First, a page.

‘Is this a story?
Or is it simply
We are traveling
Through the moments,
We stop and restart alone,
Will these lines
Aspire to become dialogues,
Or will they remain monologues
Of a lonely writer?’
As I was reading his poem from his diary, I thought of how reticent he was as a boy. Sushanta was not a simple guy you’d find next door; he was known as someone who was very opinionated, outspoken; he had intolerance towards social injustices, like gender inequality, racial discrimination, and, above all. towards meaningless disputes. For him, all disputes are naïve and ignorant. When Sushanta was doing his research on Jean-Paul Sartre’s diaries he wrote during his mobilization, the arrogant Indian got into a severe dispute with his Camusienne professor in Montpellier. Her name was Madame Audin who was always against anything that had to do with Sartre. Sushanta’s guide, Monsieur Dutrand, often laughed at the mild irritation he saw on his face every time Madame Audin would refer to him as ‘Un Sartrien indien’! He found this dispute meaningless because, according to him, both were excellent and right in their own ways. If Camus didn’t subscribe to engaged literature, it doesn’t mean Sartre was wrong to have shifted from individualism to socialism. Why can’t both be right, he’d wonder. Sushanta liked Baudelaire, Yves Bonnefoy too, and for this, he was labeled as ‘Un faux sartrien’ (a false Sartrian), by Madame Audin because she thought that no Satrian has the right to take a liking to poetry. He found all these arguments naïve and laughable. He admired Sartre for his total transformation; his works before and after the mobilisation would seem like works of two different persons. This never meant he had any less appreciation for Camus; they both talked about ‘transcendence’ didn’t they? Why can’t readers look at the similarity? The leap?
Why is he thinking of all these now! After twenty-five years, how are these even relevant? He is completely a different person now. He doesn’t smoke, he doesn’t drink, he doesn’t argue, nor does he fight anymore.
If you believed in the proverb, ‘people don’t change, they become more of what they are’, you would regard him as an exception.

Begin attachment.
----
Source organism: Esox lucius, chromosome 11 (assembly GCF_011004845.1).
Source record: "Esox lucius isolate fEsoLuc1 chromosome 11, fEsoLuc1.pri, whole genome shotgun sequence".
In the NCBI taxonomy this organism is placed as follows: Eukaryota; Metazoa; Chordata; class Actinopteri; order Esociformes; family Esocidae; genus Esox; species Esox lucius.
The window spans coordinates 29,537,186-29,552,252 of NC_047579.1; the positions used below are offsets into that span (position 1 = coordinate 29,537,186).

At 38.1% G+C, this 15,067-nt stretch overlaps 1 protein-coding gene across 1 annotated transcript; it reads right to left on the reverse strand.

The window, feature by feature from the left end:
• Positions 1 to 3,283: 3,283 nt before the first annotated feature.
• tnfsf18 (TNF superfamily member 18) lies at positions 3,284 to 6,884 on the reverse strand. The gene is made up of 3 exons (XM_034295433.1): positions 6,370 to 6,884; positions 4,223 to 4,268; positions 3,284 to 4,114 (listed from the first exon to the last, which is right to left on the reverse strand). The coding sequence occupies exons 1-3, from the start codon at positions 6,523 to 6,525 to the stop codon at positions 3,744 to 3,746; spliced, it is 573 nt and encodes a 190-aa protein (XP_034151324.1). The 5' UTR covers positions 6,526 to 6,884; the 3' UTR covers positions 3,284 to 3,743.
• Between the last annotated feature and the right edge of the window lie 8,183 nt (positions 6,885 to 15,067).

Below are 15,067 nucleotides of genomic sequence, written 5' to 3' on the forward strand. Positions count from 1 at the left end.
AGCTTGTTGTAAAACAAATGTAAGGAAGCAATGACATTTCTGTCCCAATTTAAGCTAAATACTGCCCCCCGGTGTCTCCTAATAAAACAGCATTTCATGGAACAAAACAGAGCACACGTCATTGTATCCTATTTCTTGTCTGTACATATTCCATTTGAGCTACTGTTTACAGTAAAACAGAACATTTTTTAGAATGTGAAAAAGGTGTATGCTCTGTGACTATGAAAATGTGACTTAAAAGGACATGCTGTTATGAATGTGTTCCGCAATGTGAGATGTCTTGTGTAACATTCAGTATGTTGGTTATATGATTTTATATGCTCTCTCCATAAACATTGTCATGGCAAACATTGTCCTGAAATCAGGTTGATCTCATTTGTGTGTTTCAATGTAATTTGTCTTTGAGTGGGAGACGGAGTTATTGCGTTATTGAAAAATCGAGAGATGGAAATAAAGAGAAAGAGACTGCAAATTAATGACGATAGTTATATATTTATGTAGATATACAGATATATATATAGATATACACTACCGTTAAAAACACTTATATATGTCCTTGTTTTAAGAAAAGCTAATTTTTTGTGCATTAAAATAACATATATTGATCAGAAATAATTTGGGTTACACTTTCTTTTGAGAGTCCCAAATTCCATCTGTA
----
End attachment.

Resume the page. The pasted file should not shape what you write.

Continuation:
This is what he wrote in his diary, quote-unquote.
‘For a long time, I believed that to be an intellectual, one has to imagine horrible things about God. I need to say that he doesn’t exist, if I don’t say that, I cannot be considered as an intellectual. So, in order to belong to this group, I have to say I don’t believe in god. By believing in God, I have doubly become a false Sartrian, at least for Madame Audin, wherever she is now!
I feel so good when I think of God. I have learned many things from him, of which two are very close to my heart, one is, I don’t blame anyone or anything anymore, and the second one is I don’t argue with anyone on anything; god, my friend, tells me that it is a sheer waste of time, it doesn’t get us anywhere. I enter into dialogues, meaningful dialogues, but I shun from arguments. I have also stopped judging; it is such a relief, I never thought I’d be able to achieve this ever in my life. I know I have to work on my addiction for judgement, but I am at it now, all the time. He has also taught me to take care of my organs, what a beautiful learning that is! I choose the sweetest of words, I know how to use my tongue, I use my ears to listen to nature, my eyes to see what is truly beautiful. Whenever I converse with him, I have this feeling of security and acceptance.
Being with god gives me such a wonderful feeling. I feel so good about myself, about people around me, about the tough situations I face every day. Why should I ever leave him? What do I get by leaving him? Mistrust, disbelief, conceit, hatred, judgements, insecurity? He says all of these acquired qualities are like garbage. Why should I eat garbage? Being with such negative emotions is just like eating garbage. He asks us to relive our original seven qualities, viz. happiness, peace, power, love, purity, knowingness, and bliss. I am slowly discovering all these qualities inside me, but I know ‘I have miles to go before I sleep’, but this journey is totally worth it, for me. It is exhilarating, satisfying, rejuvenating. Socrates says, ‘know thyself’; by this could he have meant, discover thyself?
No, I am not an intellectual anymore
I believe in god, so therefore
Count me out from your list
I have no pretence, to say the least.
I don’t blame you at all
My friend, if ever you fall
I will give you a hand
Till on your feet, you stand.
I will never ever blame you
With you, I will neither argue.
You are here to play
Your role, in your own way.
Your journey is written in your role
So is mine, but I am delighted
To know I am a soul
I feel united and connected.
Yes, I am now ever ready
To accept you as you are
You see yourself as a body
You are nevertheless, a shining star.’
I recited the nameless poem and closed the diary on Sushanta’s discovery, for good.